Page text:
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Thread: Delta DPS-300AB-73B Teardown - Just how bare bones is a PSU from a HP Gaming PC???

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    Default Delta DPS-300AB-73B Teardown - Just how bare bones is a PSU from a HP Gaming PC???

    I recently acquired a Delta DPS-300AB-73B from a part out of a 3-year-old HP Pavillian Gaming desktop which had a G4600 and 1050ti.
    My friend sold me the motherboard + G4600 + this PSU. I sold the motherboard+CPU+hsf on ebay for more than I paid, making this PSU costs less than free. So how bad/good is cheaper than free PSU?

    Looking at the outside, it's rather basic. All silver outside without any powder coating, to be expected. Cables are of the non-modular variety, which is also expected. This PSU is standard ATX sized. It features 1x24pin, 1x4pin eps, 2x SATA power, and 1x slimline SATA power. All of these cables are ugly colored, short in length, and all of the wires seem to be of a rather thin feeling gauge and the wires themselves feel cheap. Heck, the whole unit feels cheap and is like 1/2 the weight of the next closest OEM PSU which happened to be a Liteon 250w from 16 years ago.
    https://ibb.co/VpZfkFs
    Don't worry, not all of the photos are this bad...

    Looking around the rear you find an 80mm exhaust fan as opposed to the 120mm variety on top. Also around back is a voltage selector so no active PFC here. Next door is a green LED that indicates the status of the PSU.
    https://ibb.co/c3mvZP0

    Here is a closeup of the label on the side.
    https://ibb.co/Q9nt0kL
    HP chose Delta to OEM this PSU. Delta is an OEM I like to see, however, this unit certainly isn't near the grade of their server power supplies. This unit claims to be "Standard Efficiency" and no 80+ certification is present on the label. The label claims it offers a maximum of 300w at 25c, which is the same temp rating as EVGA's N1 lineup. This says something about either how truly bad the N1 units are or how good this OEM unit is, I'm guessing the former... This unit uses a dual 12V rail design and combined these rails can supply 28A or 336w, which seems odd for a "300w" PSU. Regardless, plenty for the PC it was installed in.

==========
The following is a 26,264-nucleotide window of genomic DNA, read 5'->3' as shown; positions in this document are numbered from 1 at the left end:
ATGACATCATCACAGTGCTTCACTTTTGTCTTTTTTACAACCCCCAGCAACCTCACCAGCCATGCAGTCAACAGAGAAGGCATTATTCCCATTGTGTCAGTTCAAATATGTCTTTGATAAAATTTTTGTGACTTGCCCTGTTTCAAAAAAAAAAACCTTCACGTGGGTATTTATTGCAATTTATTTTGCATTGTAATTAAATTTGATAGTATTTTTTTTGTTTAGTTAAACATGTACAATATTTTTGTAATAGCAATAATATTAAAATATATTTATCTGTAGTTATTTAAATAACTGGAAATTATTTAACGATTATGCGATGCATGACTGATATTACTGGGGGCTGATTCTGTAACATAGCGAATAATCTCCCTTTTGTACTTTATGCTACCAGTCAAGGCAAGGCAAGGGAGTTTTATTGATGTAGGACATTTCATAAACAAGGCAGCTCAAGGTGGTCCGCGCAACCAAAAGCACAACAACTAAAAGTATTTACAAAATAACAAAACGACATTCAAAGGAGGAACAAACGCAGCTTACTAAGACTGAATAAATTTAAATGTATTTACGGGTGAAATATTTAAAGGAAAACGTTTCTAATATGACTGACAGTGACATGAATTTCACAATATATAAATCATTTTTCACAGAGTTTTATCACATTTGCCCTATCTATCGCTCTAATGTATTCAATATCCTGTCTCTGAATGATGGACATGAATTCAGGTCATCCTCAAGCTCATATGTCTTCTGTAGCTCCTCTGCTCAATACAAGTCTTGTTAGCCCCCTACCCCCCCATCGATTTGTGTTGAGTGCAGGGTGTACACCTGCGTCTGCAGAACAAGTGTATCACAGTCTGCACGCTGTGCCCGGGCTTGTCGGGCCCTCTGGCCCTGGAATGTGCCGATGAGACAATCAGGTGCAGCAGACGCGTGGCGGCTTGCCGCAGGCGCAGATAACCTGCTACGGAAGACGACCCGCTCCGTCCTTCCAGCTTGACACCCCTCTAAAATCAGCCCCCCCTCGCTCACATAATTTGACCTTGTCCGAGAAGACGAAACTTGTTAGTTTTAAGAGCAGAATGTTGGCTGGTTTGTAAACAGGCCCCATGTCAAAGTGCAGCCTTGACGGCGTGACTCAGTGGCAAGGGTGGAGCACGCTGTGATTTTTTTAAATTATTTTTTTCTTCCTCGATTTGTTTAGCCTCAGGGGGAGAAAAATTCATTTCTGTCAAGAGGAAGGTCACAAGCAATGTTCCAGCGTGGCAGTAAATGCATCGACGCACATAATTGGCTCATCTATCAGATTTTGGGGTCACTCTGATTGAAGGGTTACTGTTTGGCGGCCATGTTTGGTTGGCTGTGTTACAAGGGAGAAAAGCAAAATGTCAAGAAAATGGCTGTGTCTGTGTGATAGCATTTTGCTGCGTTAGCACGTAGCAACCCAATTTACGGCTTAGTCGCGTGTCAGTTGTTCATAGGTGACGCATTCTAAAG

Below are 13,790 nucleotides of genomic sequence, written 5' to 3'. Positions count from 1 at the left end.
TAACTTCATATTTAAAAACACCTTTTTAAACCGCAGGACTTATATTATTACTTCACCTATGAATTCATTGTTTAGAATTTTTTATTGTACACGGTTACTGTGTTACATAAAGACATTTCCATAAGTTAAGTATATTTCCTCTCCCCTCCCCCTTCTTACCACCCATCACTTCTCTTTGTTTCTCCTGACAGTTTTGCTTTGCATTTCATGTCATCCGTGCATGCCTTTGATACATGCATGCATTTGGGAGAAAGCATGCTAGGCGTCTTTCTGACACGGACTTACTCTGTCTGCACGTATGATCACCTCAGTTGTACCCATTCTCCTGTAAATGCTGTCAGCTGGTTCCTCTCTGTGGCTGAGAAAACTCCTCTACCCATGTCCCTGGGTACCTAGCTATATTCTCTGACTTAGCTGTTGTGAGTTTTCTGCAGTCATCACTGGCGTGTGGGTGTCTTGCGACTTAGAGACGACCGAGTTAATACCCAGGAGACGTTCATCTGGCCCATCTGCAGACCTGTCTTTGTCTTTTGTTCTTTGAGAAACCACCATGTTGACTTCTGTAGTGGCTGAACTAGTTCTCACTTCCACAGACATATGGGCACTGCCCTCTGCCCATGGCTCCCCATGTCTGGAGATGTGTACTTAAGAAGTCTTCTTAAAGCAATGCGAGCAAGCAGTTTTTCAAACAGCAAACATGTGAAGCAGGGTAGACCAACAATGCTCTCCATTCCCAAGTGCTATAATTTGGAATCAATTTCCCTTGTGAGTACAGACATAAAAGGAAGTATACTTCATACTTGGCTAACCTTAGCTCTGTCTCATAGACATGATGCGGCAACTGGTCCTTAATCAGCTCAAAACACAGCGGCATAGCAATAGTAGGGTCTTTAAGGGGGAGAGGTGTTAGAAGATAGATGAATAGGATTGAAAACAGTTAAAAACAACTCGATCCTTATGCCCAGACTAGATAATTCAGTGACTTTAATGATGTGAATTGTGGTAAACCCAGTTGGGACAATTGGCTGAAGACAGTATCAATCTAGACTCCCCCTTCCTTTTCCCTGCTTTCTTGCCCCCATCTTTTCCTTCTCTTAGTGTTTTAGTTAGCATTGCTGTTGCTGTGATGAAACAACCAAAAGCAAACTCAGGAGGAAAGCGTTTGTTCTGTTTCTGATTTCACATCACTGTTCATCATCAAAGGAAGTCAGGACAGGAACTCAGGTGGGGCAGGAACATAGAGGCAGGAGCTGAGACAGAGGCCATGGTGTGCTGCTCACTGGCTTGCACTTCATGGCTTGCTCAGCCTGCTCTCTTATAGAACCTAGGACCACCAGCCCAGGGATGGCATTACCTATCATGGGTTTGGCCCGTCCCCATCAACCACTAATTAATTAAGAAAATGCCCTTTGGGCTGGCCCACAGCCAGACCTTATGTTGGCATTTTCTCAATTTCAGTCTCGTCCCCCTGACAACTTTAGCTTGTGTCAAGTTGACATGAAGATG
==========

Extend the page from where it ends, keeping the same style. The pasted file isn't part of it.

Cracking this unit open requires 4 Philips screws. The top, front, and bottom of this PSU come off as one piece as opposed to the top and sides like normal.
    https://ibb.co/zPxSw7D
    https://ibb.co/yNZx2Y1
    Most of the capacitors are Ltech branded but are at least mostly rated for 105c.
    https://ibb.co/Vq7w4fg
    The main electrolytics are CapXon branded and only rated at 85c
    https://ibb.co/QfjBm5k
    The fan is an 80mm Yate Loon D80SH-12 Ball Bearing model. Interestingly Delta opted not to use a Delta branded fan inside of this PSU, which surprised me since I have seen other countries like HiPro use Delta fans inside their PSUs.
    https://ibb.co/3sf5br0
    I was too lazy to dig around and find the protections IC tbh.

    Sorry about hosting the images externally, every upload I tried failed. Also, this is not a review of any capacity and as if it wasn't clear enough, I am definitely NOT an expert in computer power supplies, though I do enjoy learning and digging around inside them which is definitely not something I am qualified to do!

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    3 years old is pretty new, actually.

    Delta went with Yate Loon for the fan and Ltec and CapXon for the caps? Single layer PCB too.

    Man.. margins are getting SLIM.

    10 years ago, they would NEVER do that for a Dell PSU.

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    To be honest I was rather disappointed by it. I have mainly heard of Delta as good, but this unit doesn't seem to be to that level. I got some older hardware bundle to play with today and was disappointed that the eps connector isn't long enough to plug into the mobo in a case with bottom-mounted PSU. Granted that PC will get a nicer PSU eventually anyhow.